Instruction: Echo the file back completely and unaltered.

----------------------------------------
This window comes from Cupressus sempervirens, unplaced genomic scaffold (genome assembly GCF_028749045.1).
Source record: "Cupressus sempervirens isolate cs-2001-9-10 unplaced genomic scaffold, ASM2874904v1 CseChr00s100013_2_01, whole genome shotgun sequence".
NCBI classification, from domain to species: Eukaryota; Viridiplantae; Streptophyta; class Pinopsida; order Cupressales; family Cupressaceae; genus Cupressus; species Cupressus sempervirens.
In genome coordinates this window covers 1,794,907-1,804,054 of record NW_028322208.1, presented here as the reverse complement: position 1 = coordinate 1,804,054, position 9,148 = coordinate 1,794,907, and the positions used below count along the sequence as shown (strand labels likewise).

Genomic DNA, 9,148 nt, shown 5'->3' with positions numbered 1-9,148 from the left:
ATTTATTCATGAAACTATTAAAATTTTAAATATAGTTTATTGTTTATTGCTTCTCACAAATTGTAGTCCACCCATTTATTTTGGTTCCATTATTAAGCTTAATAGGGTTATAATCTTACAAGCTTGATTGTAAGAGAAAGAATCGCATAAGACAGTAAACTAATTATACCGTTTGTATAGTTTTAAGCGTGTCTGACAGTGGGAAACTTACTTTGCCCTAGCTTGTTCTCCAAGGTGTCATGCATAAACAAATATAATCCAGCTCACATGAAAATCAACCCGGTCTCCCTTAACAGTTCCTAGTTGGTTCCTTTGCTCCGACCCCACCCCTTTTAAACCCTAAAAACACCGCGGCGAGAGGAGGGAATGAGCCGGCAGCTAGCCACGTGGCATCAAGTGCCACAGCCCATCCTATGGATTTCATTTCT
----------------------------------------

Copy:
This window comes from Cupressus sempervirens, unplaced genomic scaffold (genome assembly GCF_028749045.1).
Source record: "Cupressus sempervirens isolate cs-2001-9-10 unplaced genomic scaffold, ASM2874904v1 CseChr00s100013_2_01, whole genome shotgun sequence".
NCBI classification, from domain to species: Eukaryota; Viridiplantae; Streptophyta; class Pinopsida; order Cupressales; family Cupressaceae; genus Cupressus; species Cupressus sempervirens.
In genome coordinates this window covers 1,794,907-1,804,054 of record NW_028322208.1, presented here as the reverse complement: position 1 = coordinate 1,804,054, position 9,148 = coordinate 1,794,907, and the positions used below count along the sequence as shown (strand labels likewise).

Genomic DNA, 9,148 nt, shown 5'->3' with positions numbered 1-9,148 from the left:
ATTTATTCATGAAACTATTAAAATTTTAAATATAGTTTATTGTTTATTGCTTCTCACAAATTGTAGTCCACCCATTTATTTTGGTTCCATTATTAAGCTTAATAGGGTTATAATCTTACAAGCTTGATTGTAAGAGAAAGAATCGCATAAGACAGTAAACTAATTATACCGTTTGTATAGTTTTAAGCGTGTCTGACAGTGGGAAACTTACTTTGCCCTAGCTTGTTCTCCAAGGTGTCATGCATAAACAAATATAATCCAGCTCACATGAAAATCAACCCGGTCTCCCTTAACAGTTCCTAGTTGGTTCCTTTGCTCCGACCCCACCCCTTTTAAACCCTAAAAACACCGCGGCGAGAGGAGGGAATGAGCCGGCAGCTAGCCACGTGGCATCAAGTGCCACAGCCCATCCTATGGATTTCATTTCT